In recent years, an increasing number of organizations and individuals have contributed to the Semantic Web by publishing data according to the Linked Data principles. In addition, a significant body of Semantic Web research exists that studies various aspects of knowledge representation and automated reasoning over collections of such data. However, a challenge that is crucial for achieving the vision of a Semantic Web – but that has not yet been studied to a comparable extent – is to enable automated software agents to operate directly on decentralized Linked Data that is distributed over the WWW. In particular, fundamental questions related to querying this data on the WWW have received very limited research attention.
This book contributes towards filling this gap by studying the foundations of declarative queries over Linked Data on the WWW. Our particular focus in this book are approaches to use the SPARQL query language and execute queries by traversing Linked Data live during the query execution process. More specifically, we first provide formal foundations to adapt SPARQL to the given context. Thereafter, we use an abstract machine model to formally show computational feasibility and related properties of the resulting types of SPARQL queries. Additionally, we investigate fundamental properties of applying the traversal-based approach to query execution that is tailored to the use case of querying Linked Data directly on the WWW.
During recent years a set of best practices for publishing and connecting structured data on the World Wide Web (WWW) has emerged. These best practices are referred to as the Linked Data principles and the resulting form of Web data is called Linked Data. The increasing adoption of these principles has lead to the creation of a globally distributed space of Linked Data that covers various domains such as government, libraries, life sciences, and media. Approaches that conceive this data space as a huge distributed database and enable an execution of declarative queries over this database hold an enormous potential; they allow users to benefit from a virtually unbounded set of up-to-date data. As a consequence, several research groups have started to study such approaches. However, the main focus of existing work is to address practical challenges that arise in this context. Research on the foundations of such approaches is largely missing. This dissertation closes this gap.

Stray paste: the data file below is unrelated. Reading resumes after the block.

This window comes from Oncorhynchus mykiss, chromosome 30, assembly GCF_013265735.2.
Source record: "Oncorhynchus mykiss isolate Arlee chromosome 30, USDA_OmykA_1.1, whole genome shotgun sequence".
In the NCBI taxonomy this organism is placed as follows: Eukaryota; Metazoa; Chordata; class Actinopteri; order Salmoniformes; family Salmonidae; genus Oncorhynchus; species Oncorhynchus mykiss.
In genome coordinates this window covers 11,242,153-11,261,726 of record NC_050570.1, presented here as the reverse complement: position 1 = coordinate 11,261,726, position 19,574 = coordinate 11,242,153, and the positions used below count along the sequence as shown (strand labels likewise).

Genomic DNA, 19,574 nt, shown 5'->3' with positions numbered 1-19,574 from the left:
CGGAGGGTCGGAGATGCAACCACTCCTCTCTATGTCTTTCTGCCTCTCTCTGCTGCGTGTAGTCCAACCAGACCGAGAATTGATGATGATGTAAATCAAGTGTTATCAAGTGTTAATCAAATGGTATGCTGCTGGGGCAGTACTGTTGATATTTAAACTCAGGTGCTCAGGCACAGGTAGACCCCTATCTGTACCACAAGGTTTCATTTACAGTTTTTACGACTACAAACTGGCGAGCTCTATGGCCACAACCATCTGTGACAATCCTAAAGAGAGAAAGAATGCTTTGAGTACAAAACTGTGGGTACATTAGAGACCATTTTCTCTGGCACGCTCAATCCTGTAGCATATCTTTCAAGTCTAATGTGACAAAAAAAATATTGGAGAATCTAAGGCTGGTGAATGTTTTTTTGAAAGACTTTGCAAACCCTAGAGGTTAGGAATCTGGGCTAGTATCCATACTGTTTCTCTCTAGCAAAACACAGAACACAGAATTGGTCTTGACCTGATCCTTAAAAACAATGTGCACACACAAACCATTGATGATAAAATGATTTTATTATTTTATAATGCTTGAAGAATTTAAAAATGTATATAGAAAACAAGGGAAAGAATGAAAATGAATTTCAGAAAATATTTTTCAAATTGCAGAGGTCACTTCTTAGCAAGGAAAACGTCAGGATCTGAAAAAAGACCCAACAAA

This dissertation first establishes a well-defined framework for defining and studying queries over Linked Data on the WWW. In particular, we introduce a data model that enables us to formally conceive Linked Data on the WWW as a (distributed) database and a computation model that captures the capabilities of a query execution system for this database. Based on these models, we adapt the declarative query language SPARQL to the given scenario. More precisely, we define a full-Web query semantics and a family of reachability-based query semantics such that each of these query semantics presents a well-defined basis for using SPARQL to query Linked Data on the WWW. Thereafter, we show theoretical properties of queries under these query semantics. Perhaps the most important result of this study formally verifies the common assumption that a computation of query results that are complete w.r.t. all Linked Data on the WWW, is not feasible. However, we also identify classes of queries for which the computational feasibility is less limited.
After analyzing queries over Linked Data independent of specific approaches for executing such queries, this dissertation focuses on a particular execution approach and studies fundamental aspects thereof. The studied approach presents a general strategy for executing queries by integrating traversal-based data retrieval into the result construction process. To analyze this notion of traversal-based query execution formally, we define it in the form of an abstract query execution model. In addition, we discuss a concrete implementation approach for our execution model; this approach is based on the well-known concept of iterators. Our analysis of both the execution model and the iterator-based implementation shows that (i) for one of our reachability-based query semantics, the given notion of traversal-based query execution, in general, is sound and complete, whereas (ii) for the same query semantics, the specific, iterator-based implementation approach cannot guarantee completeness of query results. Based on an experimental analysis we verify that the latter limitation has a significant impact in practice.
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